More generally, transfer is any deposit of material carried forward from one medium to another. For example, sand onto rock; mud onto grass; water onto dry ground; vegetation onto a road; and so on.

Mud on blades of grass
Mud and water transferred onto grass. Photo: Paul Kirtley.

Descriptive examples of transfer are generally quite bold. It is a bold concept. Yet, in practice, transfer can be incredibly subtle. A tiny amount of material can have been carried forward yet still be detected.

Mud on the stem of a bracken plant
Mud transferred in passing onto a stem of bracken. Photo: Paul Kirtley.

Colour Change

When natural materials are disturbed there can be a colour change. Colour change can be at the micro level, for example where a leaf has been bruised by a hoof or the edge of a boot.

Bluebell leaves bruised by a boot
Bruised leaves indicate the passing of a person. You can see the pattern of the boot tread imprinted (regularity) as well. Photo: Paul Kirtley.

Colour change can also occur at a more macro level; for example, where someone has walked through leaf litter that had previously been rained upon yet dried on the surface. The passing of a person will have turned over, or up, certain areas of leaves which will show up as dark (damp) patches amongst the generally dry top surface of leaves.

Similarly, someone walking or driving over grass will depress certain areas. Hence, the angle at which the grass lays to incident sunlight will be different to the surrounding foliage. This presents itself as a change in colour/shine.

quad bike tracks in grass = colour change
Colour change in grass from the passing of a quad bike. Photo: Paul Kirtley.

Also, some leaves are darker on their top side than their underside. If the light underside of leaves are showing, then something has disturbed them.


Discards are any materials that have been left behind. This can be intentional or unintentional. A deer that is shedding its winter coat will be discarding hairs.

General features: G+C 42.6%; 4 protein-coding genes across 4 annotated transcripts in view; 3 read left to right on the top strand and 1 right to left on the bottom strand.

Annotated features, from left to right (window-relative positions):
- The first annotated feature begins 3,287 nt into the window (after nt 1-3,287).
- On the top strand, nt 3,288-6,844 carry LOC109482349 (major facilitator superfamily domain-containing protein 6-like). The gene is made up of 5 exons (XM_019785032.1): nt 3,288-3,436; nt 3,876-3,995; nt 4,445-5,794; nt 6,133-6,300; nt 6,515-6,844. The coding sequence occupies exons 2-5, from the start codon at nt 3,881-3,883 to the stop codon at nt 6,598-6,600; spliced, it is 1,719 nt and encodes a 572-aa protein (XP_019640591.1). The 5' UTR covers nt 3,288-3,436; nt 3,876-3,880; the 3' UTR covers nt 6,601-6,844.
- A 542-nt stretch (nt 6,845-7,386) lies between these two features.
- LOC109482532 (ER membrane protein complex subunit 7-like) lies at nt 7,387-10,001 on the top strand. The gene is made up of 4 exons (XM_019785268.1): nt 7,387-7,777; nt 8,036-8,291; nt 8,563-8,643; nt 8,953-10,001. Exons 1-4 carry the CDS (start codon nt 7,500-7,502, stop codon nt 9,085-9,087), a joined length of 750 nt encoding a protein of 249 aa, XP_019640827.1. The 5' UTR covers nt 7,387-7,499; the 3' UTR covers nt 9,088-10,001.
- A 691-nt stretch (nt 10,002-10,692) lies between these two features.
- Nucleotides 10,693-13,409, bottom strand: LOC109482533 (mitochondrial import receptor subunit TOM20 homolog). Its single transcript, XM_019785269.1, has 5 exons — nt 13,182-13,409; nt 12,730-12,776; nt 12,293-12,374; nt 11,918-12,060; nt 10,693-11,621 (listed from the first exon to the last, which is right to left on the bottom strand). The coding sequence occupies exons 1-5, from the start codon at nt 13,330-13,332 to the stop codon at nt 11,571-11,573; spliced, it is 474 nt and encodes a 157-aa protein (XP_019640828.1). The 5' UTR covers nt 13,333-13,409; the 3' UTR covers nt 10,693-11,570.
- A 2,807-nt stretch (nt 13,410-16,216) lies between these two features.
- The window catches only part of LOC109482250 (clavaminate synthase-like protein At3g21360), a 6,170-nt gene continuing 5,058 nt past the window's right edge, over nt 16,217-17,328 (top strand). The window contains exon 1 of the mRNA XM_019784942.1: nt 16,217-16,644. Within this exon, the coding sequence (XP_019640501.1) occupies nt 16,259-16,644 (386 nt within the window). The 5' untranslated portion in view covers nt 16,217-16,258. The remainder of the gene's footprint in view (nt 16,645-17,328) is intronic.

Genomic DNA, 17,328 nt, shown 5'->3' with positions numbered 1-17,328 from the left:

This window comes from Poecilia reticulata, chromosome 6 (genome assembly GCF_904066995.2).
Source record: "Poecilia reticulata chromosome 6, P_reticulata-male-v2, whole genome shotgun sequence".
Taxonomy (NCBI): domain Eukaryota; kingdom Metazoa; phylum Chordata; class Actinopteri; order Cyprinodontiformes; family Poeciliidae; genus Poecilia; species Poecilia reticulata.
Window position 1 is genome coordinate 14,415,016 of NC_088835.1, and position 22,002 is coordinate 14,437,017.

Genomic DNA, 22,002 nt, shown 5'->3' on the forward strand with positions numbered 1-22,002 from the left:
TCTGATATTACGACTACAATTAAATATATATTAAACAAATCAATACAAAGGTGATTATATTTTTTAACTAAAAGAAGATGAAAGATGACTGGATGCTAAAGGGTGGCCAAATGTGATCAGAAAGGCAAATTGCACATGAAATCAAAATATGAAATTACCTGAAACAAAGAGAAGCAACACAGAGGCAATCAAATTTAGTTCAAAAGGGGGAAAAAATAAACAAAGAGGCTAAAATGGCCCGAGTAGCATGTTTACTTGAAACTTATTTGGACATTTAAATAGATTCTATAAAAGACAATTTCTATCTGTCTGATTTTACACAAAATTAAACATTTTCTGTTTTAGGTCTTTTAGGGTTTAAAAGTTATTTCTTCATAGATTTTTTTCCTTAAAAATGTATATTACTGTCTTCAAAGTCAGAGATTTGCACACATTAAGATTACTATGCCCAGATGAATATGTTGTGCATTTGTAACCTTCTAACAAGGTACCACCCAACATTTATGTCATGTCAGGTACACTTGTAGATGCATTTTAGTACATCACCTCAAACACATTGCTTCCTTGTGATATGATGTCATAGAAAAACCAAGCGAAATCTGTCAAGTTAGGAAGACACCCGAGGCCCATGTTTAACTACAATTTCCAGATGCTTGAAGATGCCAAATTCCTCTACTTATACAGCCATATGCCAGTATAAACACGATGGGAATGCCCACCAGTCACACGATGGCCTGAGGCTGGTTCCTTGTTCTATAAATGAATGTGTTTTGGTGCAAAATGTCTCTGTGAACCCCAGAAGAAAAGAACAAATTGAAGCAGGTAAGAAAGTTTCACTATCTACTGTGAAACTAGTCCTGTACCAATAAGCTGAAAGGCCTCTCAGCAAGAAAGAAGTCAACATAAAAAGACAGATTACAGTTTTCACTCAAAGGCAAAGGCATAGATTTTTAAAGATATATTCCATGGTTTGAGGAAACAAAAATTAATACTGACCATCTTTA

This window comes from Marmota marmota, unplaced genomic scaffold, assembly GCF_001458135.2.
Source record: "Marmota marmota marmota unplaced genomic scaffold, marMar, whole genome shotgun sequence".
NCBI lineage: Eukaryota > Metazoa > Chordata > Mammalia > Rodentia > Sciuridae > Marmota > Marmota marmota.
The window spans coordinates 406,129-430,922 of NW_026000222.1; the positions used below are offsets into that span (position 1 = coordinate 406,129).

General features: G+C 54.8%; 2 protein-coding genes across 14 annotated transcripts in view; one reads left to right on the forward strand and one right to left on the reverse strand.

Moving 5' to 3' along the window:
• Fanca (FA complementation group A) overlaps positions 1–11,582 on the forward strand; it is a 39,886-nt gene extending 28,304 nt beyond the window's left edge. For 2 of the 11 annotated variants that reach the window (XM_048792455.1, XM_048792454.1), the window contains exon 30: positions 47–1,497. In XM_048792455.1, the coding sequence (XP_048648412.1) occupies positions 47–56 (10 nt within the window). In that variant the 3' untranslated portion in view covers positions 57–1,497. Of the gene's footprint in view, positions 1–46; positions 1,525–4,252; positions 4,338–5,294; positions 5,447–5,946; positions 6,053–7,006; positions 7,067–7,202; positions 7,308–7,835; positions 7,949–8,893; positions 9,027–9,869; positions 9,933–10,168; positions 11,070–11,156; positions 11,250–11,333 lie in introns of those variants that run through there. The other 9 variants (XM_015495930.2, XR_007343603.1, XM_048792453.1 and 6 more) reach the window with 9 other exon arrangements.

Fallow deer hairs
Fallow deer hairs. Photo: Paul Kirtley.

A cigarette butt is a discard. A chewed apple core or banana skin is a discard. A chewed hazelnut left by a squirrel is a discard. An antler shed by a deer is a discard. Fur or threads from clothing on a fence are discards. A shotgun cartridge is a discard. Faeces are discarded naturally.

Fox droppings.
Droppings are a discard. Photo: Paul Kirtley.


Disturbance is any other change to the environment that you recognise as abnormal but doesn’t directly fit into the categories above. Leaves or grass or bracken, for example, have been moved around in an area so they lay in an unnatural way. A puddle is full of suspended sediment. Insects have been agitated. Roots have been bruised. These are all disturbances to the natural order of things.

Disturbance to leaves under a bush
The leaves under the bush have been disturbed. The area also catches the eye due to colour change. Other sign in the area indicated it was roe deer. Photo: Paul Kirtley.
Disturbed puddle
The water in this puddle is disturbed. And it’s recent…. Photo: Paul Kirtley.
Disturbed ground
This ground has been disturbed. Photo: Paul Kirtley.
Bruised rhododendron roots